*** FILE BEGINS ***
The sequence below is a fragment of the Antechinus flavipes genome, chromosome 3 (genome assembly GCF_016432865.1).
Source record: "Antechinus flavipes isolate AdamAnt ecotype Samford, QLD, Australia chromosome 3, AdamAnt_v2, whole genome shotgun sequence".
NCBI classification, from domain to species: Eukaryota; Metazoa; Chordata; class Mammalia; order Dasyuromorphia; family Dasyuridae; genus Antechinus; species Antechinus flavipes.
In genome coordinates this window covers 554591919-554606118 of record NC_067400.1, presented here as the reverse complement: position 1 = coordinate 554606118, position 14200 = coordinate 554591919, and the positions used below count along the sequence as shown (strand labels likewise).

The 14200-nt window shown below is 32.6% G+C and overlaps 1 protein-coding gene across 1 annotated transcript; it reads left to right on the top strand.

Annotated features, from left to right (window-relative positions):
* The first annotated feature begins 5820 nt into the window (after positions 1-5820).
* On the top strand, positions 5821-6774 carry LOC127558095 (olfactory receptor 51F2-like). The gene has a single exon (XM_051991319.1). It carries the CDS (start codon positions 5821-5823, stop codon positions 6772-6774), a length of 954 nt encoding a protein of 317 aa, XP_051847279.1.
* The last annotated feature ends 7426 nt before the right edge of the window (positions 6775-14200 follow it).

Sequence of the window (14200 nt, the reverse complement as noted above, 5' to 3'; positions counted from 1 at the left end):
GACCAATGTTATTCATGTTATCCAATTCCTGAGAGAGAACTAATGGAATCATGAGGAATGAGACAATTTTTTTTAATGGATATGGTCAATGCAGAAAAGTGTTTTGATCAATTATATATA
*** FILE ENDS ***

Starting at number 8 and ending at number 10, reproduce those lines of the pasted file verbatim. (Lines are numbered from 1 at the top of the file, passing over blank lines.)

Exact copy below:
* On the top strand, positions 5821-6774 carry LOC127558095 (olfactory receptor 51F2-like). The gene has a single exon (XM_051991319.1). It carries the CDS (start codon positions 5821-5823, stop codon positions 6772-6774), a length of 954 nt encoding a protein of 317 aa, XP_051847279.1.
* The last annotated feature ends 7426 nt before the right edge of the window (positions 6775-14200 follow it).

Sequence of the window (14200 nt, the reverse complement as noted above, 5' to 3'; positions counted from 1 at the left end):